Last updated 12-29-2021

Photo taken 2015 during visit from my daughter.


The Putney School, Putney, Vermont class of 1963. Before becoming a boarding student, I had been a faculty child between the ages of 3-6.

Rensselaer Polytechnic Institute, Troy, New York. Academic year 1963-64 where my tuition would have been free had my father not changed jobs to accept a new position as assistant director of a small private prep school in Stowe, VT. With that consideration void, I transferred to:

Reed College, Portland, Oregon. Sophomore year, psych major, economics minor, 1964-65. With a budget of only $40/month for rent, utilities, food, and books, I left college at the end of the year to accept responsibility for the tuition loan my father had taken out for me, but was unable to make any payments on due to his own loans between marriage for his 1962 master of Education from Harvard in 1962. This left me subject to the draft. It took my VT draft board two years to make a decision on my status. During those years I spent the academic part of the year in Portland, OR where I had college friends, where I took advantage of the resources of the public library and various universities and colleges as a non-student, and my summers in VT where I had built a summer cabin for myself earlier in 1962 and concentrated on repaying my former tuition loan which I accomplished in September 1966. In June 1967, my draft board assigned me to alternate service as a psychiatric aide responsible for a locked ward of 30 schizophrenics in a private hospital in Brattleboro, VT starting at $1.36/hour. My partner and I lived in our used 1963 VW bus saving up for rent money for VT’s cold winters.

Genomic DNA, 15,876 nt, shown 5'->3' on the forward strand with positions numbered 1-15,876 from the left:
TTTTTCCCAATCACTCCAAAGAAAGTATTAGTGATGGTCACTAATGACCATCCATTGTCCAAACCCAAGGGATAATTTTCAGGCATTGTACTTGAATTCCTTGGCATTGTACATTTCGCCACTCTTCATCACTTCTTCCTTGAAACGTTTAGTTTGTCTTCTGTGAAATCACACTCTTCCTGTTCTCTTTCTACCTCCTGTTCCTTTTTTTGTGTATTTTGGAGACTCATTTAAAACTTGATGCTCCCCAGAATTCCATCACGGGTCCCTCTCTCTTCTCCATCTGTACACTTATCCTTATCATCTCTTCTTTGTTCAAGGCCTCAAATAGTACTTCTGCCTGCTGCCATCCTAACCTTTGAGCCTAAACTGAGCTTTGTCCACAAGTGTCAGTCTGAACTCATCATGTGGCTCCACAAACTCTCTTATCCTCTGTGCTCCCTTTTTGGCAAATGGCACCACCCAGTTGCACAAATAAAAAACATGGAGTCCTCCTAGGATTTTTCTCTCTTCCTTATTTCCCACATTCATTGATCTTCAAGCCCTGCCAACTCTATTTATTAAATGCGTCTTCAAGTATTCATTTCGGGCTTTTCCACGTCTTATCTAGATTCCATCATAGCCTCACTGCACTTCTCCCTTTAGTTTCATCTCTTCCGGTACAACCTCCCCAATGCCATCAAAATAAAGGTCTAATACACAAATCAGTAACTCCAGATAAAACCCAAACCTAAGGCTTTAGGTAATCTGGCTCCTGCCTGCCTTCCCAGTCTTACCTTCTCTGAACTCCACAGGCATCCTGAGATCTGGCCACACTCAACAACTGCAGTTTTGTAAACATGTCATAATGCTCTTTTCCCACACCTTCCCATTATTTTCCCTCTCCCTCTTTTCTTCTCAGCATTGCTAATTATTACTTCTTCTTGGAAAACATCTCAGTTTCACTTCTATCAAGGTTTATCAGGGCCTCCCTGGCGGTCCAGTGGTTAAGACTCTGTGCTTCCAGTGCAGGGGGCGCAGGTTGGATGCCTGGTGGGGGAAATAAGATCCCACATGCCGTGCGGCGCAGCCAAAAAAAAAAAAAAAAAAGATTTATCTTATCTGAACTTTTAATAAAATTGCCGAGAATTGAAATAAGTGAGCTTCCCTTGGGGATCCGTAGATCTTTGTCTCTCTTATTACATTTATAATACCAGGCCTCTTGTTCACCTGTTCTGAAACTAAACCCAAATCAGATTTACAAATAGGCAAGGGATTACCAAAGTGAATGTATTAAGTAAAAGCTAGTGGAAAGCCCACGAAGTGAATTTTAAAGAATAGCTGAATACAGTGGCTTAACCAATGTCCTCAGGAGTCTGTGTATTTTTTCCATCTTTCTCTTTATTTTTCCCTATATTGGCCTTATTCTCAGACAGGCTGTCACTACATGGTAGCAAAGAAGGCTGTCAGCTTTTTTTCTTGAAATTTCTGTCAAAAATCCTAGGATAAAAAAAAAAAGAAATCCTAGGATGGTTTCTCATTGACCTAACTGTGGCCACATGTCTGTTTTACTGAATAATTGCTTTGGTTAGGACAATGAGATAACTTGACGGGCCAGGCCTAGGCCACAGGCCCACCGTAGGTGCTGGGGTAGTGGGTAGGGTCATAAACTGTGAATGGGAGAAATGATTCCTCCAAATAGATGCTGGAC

Completed my alternate service in September 1969 and began studying architecture by interlibrary loan with guidance from a Rensselaer Polytechnic Institute professor of architecture’s recommended reading list.

Studied full time for 7 years while working construction jobs summers when I wasn’t studying or building houses for myself during 11.5 years. Since my architectural study was not for credit, I decided to resume college and earn a related degree in structural engineering so I could take the professional exam and charge for house plans I designed.

Portland State University, Portland, Oregon. June 1976-May 1979, earned BS is civil engineering, structural option including first 12 credit hours reserved for graduate study. Due to my demonstrated aptitude for FORTRAN programming, the dean of engineering school offered me a graduate Research/Teaching position (living stipend and tuition waiver) if I would continue my graduate studies and write a thesis that supported research they already had funding for from the Bonneville Power Administration. I completed all course requirements for a MS with a perfect 4.0 and wrote up my research for the funded research sponsor, but numerical analysis of beam columns in the post buckling steel plastic range was more interesting numerically than relevant to my interest in architecture, so I made the decision to purchase a NEC Information Systems APC and to start writing OS drivers and utilities in Intel 80×86 assembler instead of FORTRAN, and instead of writing my thesis.